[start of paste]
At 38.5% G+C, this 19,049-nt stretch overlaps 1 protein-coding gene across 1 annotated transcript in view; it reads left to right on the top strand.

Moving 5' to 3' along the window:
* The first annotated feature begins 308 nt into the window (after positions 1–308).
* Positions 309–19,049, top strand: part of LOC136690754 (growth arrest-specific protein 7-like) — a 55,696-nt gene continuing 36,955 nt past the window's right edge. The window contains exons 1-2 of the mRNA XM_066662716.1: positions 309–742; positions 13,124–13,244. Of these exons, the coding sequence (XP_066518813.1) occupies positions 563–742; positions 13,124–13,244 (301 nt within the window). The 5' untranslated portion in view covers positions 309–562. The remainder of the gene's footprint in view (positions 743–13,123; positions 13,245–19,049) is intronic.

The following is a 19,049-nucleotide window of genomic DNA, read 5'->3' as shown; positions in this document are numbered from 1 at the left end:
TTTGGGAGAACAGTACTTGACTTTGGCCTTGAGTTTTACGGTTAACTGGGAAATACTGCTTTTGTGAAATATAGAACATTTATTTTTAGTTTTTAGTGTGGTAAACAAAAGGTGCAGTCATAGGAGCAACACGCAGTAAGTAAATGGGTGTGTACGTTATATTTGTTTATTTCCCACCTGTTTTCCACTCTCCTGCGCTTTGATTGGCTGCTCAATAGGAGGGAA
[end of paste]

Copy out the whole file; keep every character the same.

At 38.5% G+C, this 19,049-nt stretch overlaps 1 protein-coding gene across 1 annotated transcript in view; it reads left to right on the top strand.

Moving 5' to 3' along the window:
* The first annotated feature begins 308 nt into the window (after positions 1–308).
* Positions 309–19,049, top strand: part of LOC136690754 (growth arrest-specific protein 7-like) — a 55,696-nt gene continuing 36,955 nt past the window's right edge. The window contains exons 1-2 of the mRNA XM_066662716.1: positions 309–742; positions 13,124–13,244. Of these exons, the coding sequence (XP_066518813.1) occupies positions 563–742; positions 13,124–13,244 (301 nt within the window). The 5' untranslated portion in view covers positions 309–562. The remainder of the gene's footprint in view (positions 743–13,123; positions 13,245–19,049) is intronic.

The following is a 19,049-nucleotide window of genomic DNA, read 5'->3' as shown; positions in this document are numbered from 1 at the left end:
TTTGGGAGAACAGTACTTGACTTTGGCCTTGAGTTTTACGGTTAACTGGGAAATACTGCTTTTGTGAAATATAGAACATTTATTTTTAGTTTTTAGTGTGGTAAACAAAAGGTGCAGTCATAGGAGCAACACGCAGTAAGTAAATGGGTGTGTACGTTATATTTGTTTATTTCCCACCTGTTTTCCACTCTCCTGCGCTTTGATTGGCTGCTCAATAGGAGGGAA